‘Nowhere to escape’: Frontline workers contend with wildfire smoke, face repeat of pandemic divide

(NEW YORK) — As wildfire smoke bathed New York City in fumes on Wednesday afternoon, UPS driver Matt Leichenger said he suffered a wave of nausea in the back of his truck with hardly anything he could do about it.

“There’s nowhere you can escape to,” Leichenger told ABC News. “Unless you literally stop working and go inside. If you do that, it prolongs your day.”

Leichenger, who worked a 12-hour shift in Brooklyn that involved more than 100 stops, said he couldn’t keep the doors of the truck closed due to a lack of air conditioning. The experience reminded him of delivering during the pandemic, he said.

“You can’t outscore delivery work; you can’t do it remotely,” he said. “As we see climate events happening, we’re going to be on the frontlines of that, too.”

In a statement, UPS told ABC News that the company is “working on a variety of immediate actions, including the speedy distribution of masks for our employees in affected areas.”

“The well-being and safety of UPSers is our number one priority,” the statement added. “We are following developments closely and will continue to be in close contact with our people as the situation evolves.”

Tens of thousands of delivery workers carry items across New York City each day, alongside a host of employees in other outdoor trades like construction. Those workers join more than 300,000 retail employees who risk exposure to smoke that wafts through open doorways.

The threat faced by such workers contrasts with the relative safety of office employees capable of working from home, recreating a divide that emerged during the pandemic, Joshua Freeman, a professor emeritus of labor history at Queens College at the City University of New York.

“Because of the nature of certain people’s jobs, they simply need to be outside,” he said. “It highlights the disparity.”

The Environmental Protection Agency’s air quality index, or AQI, which ranges from 0 to 500 with escalating health risk as it goes higher, reached over 400 in New York City on Wednesday. As of Thursday afternoon, the AQI registered at 178. Levels under 100 are considered safe.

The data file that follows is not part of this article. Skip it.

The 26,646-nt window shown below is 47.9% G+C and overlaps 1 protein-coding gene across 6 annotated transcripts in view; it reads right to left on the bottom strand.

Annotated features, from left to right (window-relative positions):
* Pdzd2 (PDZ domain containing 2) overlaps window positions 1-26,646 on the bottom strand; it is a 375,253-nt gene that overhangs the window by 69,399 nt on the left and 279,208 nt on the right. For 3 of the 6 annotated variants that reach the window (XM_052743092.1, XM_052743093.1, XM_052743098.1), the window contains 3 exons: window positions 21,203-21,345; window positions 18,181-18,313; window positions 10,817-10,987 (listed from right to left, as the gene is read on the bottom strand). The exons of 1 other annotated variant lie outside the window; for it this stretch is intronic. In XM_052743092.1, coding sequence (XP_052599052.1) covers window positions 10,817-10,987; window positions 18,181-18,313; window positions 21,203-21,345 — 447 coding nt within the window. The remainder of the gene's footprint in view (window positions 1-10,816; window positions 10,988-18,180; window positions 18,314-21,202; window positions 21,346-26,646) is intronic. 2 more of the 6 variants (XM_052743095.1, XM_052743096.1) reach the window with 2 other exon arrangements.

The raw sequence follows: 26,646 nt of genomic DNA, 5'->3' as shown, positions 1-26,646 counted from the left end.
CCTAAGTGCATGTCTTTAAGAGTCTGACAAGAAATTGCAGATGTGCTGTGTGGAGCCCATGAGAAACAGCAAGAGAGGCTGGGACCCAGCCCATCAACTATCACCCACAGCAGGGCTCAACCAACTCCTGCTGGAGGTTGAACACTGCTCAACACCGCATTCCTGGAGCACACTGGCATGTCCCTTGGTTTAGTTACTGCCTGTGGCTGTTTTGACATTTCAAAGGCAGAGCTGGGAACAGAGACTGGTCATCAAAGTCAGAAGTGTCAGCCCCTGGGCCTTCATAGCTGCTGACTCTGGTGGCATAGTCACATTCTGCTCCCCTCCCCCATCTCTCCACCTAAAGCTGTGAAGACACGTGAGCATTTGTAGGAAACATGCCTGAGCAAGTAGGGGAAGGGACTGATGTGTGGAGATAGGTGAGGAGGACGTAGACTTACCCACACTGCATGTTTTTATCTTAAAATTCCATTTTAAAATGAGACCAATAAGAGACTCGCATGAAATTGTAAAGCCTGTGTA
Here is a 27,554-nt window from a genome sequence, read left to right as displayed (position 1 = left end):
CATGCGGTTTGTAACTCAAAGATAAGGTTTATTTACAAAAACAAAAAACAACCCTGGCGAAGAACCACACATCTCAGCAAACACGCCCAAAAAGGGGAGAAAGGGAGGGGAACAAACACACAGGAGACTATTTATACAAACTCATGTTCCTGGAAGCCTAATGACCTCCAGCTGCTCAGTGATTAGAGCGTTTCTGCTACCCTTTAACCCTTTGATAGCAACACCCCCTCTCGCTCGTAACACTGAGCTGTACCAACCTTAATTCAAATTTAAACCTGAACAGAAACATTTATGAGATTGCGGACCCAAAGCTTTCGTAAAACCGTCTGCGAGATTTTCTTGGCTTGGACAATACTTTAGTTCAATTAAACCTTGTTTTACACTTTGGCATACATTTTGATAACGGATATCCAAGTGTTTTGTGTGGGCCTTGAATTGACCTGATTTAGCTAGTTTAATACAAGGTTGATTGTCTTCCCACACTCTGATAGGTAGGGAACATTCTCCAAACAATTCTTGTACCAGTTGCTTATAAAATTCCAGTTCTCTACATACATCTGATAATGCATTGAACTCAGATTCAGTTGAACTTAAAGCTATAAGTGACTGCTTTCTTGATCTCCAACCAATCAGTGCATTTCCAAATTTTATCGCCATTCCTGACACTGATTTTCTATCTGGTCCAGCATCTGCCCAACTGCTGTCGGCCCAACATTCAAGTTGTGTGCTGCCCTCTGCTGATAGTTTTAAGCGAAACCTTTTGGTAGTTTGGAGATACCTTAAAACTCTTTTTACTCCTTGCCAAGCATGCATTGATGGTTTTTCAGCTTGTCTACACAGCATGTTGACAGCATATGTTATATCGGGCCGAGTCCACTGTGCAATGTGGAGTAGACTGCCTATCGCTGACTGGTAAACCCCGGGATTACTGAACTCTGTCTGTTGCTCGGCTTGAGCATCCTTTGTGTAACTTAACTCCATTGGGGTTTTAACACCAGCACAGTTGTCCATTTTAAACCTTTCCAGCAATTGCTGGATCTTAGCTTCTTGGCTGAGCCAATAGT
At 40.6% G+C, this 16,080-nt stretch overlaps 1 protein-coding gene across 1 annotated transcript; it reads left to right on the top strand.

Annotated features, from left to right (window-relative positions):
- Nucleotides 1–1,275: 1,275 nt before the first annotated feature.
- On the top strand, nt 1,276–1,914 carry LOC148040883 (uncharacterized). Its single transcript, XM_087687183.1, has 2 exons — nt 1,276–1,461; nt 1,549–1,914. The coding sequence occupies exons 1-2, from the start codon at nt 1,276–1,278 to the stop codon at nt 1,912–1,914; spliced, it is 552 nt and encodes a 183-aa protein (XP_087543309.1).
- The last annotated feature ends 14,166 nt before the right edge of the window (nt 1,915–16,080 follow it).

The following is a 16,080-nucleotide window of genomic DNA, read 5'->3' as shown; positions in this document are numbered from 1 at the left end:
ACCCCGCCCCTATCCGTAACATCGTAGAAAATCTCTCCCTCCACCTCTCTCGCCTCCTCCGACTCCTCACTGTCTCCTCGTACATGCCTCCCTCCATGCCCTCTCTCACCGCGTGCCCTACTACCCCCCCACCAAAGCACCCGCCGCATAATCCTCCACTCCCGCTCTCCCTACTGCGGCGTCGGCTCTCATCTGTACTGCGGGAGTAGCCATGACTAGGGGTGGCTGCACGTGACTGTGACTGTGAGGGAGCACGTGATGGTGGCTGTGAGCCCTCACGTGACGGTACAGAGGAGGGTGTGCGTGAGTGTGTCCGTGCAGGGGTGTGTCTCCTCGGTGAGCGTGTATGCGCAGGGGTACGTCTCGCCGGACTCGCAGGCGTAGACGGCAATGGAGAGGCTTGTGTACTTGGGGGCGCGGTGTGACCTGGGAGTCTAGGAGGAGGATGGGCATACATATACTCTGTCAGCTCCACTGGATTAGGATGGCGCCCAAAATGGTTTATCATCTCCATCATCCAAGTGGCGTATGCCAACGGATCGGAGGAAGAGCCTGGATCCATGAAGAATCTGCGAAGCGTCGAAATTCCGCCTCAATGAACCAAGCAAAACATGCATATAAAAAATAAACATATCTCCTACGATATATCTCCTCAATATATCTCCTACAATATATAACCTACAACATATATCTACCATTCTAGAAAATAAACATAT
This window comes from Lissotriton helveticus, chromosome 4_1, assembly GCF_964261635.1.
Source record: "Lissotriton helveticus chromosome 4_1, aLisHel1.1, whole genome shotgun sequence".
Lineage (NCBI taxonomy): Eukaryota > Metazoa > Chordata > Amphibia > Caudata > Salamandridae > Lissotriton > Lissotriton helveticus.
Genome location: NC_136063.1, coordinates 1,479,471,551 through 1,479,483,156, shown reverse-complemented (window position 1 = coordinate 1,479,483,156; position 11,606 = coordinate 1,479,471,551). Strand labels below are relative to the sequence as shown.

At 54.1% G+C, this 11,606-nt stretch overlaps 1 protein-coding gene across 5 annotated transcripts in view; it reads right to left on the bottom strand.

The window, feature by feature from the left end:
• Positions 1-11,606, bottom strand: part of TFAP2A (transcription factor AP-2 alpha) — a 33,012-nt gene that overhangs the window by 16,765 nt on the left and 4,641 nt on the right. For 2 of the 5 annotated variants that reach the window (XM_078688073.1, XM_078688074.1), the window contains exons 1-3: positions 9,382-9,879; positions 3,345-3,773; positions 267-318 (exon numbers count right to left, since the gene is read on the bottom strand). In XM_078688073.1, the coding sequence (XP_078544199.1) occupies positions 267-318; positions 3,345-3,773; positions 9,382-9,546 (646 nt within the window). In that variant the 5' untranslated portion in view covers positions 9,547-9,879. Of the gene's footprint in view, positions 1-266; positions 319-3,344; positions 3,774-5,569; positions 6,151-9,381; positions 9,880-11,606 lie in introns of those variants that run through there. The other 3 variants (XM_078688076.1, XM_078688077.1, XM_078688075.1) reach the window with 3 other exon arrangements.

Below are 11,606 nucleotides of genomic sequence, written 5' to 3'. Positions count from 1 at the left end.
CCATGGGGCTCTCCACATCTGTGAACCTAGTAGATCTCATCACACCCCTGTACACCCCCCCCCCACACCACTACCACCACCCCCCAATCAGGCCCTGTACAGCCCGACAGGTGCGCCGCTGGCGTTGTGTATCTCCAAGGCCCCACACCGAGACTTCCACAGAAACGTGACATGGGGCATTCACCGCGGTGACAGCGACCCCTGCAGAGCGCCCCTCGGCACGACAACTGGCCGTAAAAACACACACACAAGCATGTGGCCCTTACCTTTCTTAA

New York City Mayor Eric Adams on Thursday extended an air quality health advisory until Friday night, urging people to limit their time outdoors and, when necessary, wear a mask.

“Much of the guidance being issued has not been adequate for workers who are being exposed to wildfire smoke all day,” the non-profit New York Committee for Occupational Safety and Health said on Thursday.

“For those employers who are forcing their workers on the job when the work is not essential,” the group added. “We need to do better.”

Jordan Pollack, an employee at a Trader Joe’s in lower Manhattan, said early Wednesday afternoon she noticed that the basement-level store had begun to smell smoky.

“The air was just flowing through the automatic doors when they were opening and closing,” she said. “It was getting stuck in the basement.”

While lifting heavy boxes in the freezer section, Pollack said she felt lightheaded and short of breath, she said.

“It felt very apocalyptic,” she added.

She and some coworkers asked the managers if they could leave early with a full day’s pay, she said; but the managers declined. Ultimately, at around 5 p.m., 12 of the 20 employees on duty walked out in protest, she said.

In a statement, a Trader Joe’s spokesperson affirmed the company’s commitment to worker safety.

“Nothing is more important at Trader Joe’s than the safety of our Crew Members and customers. Trader Joe’s stores, including Essex Crossing, have high-quality air filtration systems, which are regularly serviced to ensure optimal operation,” the spokesperson said.

“Yesterday a few Crew Members indicated they were uncomfortable completing their scheduled shifts. As is our normal practice, any Crew Member wanting to go home was welcome to do so,” the spokesperson added.

Meanwhile, Pollack said she does not fault coworkers who declined to walk out.

“Most people can’t afford to take that risk,” she said. “They could have no choice to come into work under these conditions because otherwise they won’t be able to pay rent.”

“In the immediate present, that seems much more scary than the fact that your lungs are getting permanently damaged,” she added.

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